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Jewish Journal

A Weekend in San Francisco

by Gene Lichtenstein

February 17, 2000 | 7:00 pm

Generation J is Lisa Schiffman's shorthand for American Jews born after World War II who feel connected to their Jewishness in some way they can't explain and, at the same time, feel ambivalent about that connection.

"We were a generation of Jews who'd grown up with television, with Barbie, with rhinoplasty as a way of life," she writes. "Assimilation wasn't something we strove for; it was the condition into which we were born."

Her book, "Generation J" (Harper San Francisco) is a personal memoir, a travelogue of her adventures exploring Judaism. She gives voice to the yearnings of many Jews, and also speaks to those who don't yet know they are yearning.

In an interview, Schiffman, 35, explains that the book was inspired when she hit her 30s, a time when she expected she would have "had things figured out." She didn't feel comfortable with the Jewish part of herself. "It was like carrying around an old piece of baggage. I couldn't see going forward without reconciling." She began to keep a diary, seeking out "Jewish experiences" and writing about them: The diary grew into this book. And she grows from a reluctant participant to an authentic seeker, from apathy to engagement with the tradition, in her own untraditional way.

Schiffman writes well, often with humor and irony. She says that she doesn't mean to be disrespectful, rather, that she uses irony as a device to get people to laugh, to keep them involved in the story. "Humor is an essential character trait of being Jewish," she says.

The book opens at a conference on Jewish identity in Berkeley, Calif. where Schiffman and others are asked to fill in the blank, "I am a Jew, and to me that means_____" in the words of their grandparents, parents and themselves.

She finds her own Jewish identity "impossible to map" -- and realizes she is not alone.

Unlike others who've discovered longings to understand Judaism, Schiffman, who grew up in Levittown, L.I., doesn't enroll in a yeshiva, doesn't begin attending synagogue regularly; instead she forges her own path, attending Jewish workshops in northern California where she lives, and using her training as an anthropologist to interview people who are themselves engaged in Judaism -- rabbis, teachers, writers, the mikveh ladies who have their own wisdom.

Schiffman is totally honest about her own ignorance of Judaism, wondering at a service she attends about whether the candles are for the living or the dead. She explains that she learned from writer Anne Lamott "not to be ashamed of what you don't know. You have to go to the core." When she stumbles upon the klezmer music of Andy Statman for the first time, she thinks that he must "know something about the life of the sacred," so she calls him, and he tells her that "music is a way of experiencing God's goodness and having an experience of God." He talks to her about living according to halacha, about mitzvot, repairing the world. Although she respects his wisdom, she "couldn't follow his lead."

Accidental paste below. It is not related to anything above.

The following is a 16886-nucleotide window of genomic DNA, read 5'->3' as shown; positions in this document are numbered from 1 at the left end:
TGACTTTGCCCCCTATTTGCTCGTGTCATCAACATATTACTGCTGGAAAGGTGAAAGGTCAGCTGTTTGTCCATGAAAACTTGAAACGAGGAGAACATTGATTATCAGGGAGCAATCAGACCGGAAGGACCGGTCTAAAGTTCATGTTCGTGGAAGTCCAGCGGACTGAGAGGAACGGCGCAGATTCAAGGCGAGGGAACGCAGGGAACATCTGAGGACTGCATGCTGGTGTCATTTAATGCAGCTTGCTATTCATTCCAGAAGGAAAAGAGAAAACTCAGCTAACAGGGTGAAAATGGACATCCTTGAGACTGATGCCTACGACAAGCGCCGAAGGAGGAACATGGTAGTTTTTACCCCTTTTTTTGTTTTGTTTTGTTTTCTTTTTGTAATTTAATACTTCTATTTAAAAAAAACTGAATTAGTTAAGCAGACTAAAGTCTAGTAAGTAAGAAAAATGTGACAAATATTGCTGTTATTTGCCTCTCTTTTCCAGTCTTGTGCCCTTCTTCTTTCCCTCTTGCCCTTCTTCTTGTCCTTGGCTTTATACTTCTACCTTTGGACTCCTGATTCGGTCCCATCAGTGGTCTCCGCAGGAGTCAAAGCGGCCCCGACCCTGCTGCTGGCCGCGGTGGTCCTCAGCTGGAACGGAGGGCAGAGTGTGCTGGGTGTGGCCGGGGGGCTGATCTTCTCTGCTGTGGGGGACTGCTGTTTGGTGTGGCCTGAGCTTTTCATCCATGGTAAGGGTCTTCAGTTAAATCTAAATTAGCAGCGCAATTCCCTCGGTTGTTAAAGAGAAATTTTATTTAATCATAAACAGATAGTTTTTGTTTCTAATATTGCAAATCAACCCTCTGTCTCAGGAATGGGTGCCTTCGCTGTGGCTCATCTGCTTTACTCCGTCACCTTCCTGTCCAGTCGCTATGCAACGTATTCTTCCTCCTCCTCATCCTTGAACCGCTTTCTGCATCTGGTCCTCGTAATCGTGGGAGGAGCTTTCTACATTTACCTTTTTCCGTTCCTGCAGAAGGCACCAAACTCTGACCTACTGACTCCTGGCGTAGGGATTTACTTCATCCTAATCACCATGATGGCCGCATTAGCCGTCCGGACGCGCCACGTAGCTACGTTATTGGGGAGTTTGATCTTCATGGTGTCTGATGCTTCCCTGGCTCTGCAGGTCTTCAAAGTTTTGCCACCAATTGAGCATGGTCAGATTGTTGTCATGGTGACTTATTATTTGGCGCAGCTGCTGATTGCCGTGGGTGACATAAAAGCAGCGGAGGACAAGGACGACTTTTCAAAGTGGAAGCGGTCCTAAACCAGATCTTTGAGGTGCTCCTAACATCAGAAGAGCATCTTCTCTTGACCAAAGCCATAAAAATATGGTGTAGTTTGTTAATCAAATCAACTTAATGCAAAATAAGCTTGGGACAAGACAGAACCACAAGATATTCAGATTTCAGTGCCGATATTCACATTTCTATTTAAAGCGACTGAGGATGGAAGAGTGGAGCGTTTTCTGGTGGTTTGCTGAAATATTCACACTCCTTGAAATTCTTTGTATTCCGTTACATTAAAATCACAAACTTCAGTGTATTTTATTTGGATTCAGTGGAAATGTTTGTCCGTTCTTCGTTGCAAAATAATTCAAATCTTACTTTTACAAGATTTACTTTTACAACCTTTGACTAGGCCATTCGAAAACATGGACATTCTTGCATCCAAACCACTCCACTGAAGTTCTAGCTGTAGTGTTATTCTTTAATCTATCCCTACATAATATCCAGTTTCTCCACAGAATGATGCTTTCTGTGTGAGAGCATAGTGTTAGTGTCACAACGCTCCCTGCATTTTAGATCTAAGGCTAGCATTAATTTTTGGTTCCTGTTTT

To figure out what keeping kosher means, she questions many Jews about why they feel comfortable eating shrimp but not pork. She wonders whether keeping kosher is a mystical path, "a way to nurture the essence of God." With a bowl of ice cream she notes is labeled kosher, she tackles Leviticus, reprinting most of chapter XI in her chapter "Kosher -- Me?", running her "favorite compulsions" in bold face. She then devises her own experiment: eating non-kosher every day for a week -- pork fried rice, chicken and prosciutto in cream sauce, pastrami and cheese sandwiches. Later she muses that if she kept kosher, "it would be about finding holiness in the small, mundane places. It would be about being aware."

The author, who is married to a non-Jew, also writes about her quest to find a rabbi to perform their marriage, and is disappointed by the negative reactions she encounters. "We were a hybrid couple, like hundreds of thousands of interfaith couples. We were an expression of love. We were an expression of Judaism. We had to be, because I'm Jewish. We, and others like us, were part of a Judaism that no one had yet named."

About intermarriage, she says that she'd like to see the Jewish community recast its questions, "from 'how long before intermarriage dilutes Jewish culture' to, 'given that it's happening, whether there's some way it can benefit the culture and religion.'"

She imagines the future, and suggests the "One Tribe Card." Through an annual contribution to the Jewish community, one would gain access to membership in all the synagogues in the area, Jewish museums, library, film festivals, courses at any Jewish institution. "The lines of demarcation between Jews might begin to melt."

Now a Jew "by choice as much as by birth," she continues to nurture her Jewish identity. She's beginning to study Hebrew. And she now thinks about God -- she says she couldn't even use the word two years ago. "I don't have anything like a cohesive practice; it's still evolving.

How would she now answer the question posed at the Berkeley conference?

"I am a Jew and to me this means I'm interested in continuing to evolve my Jewish identity."

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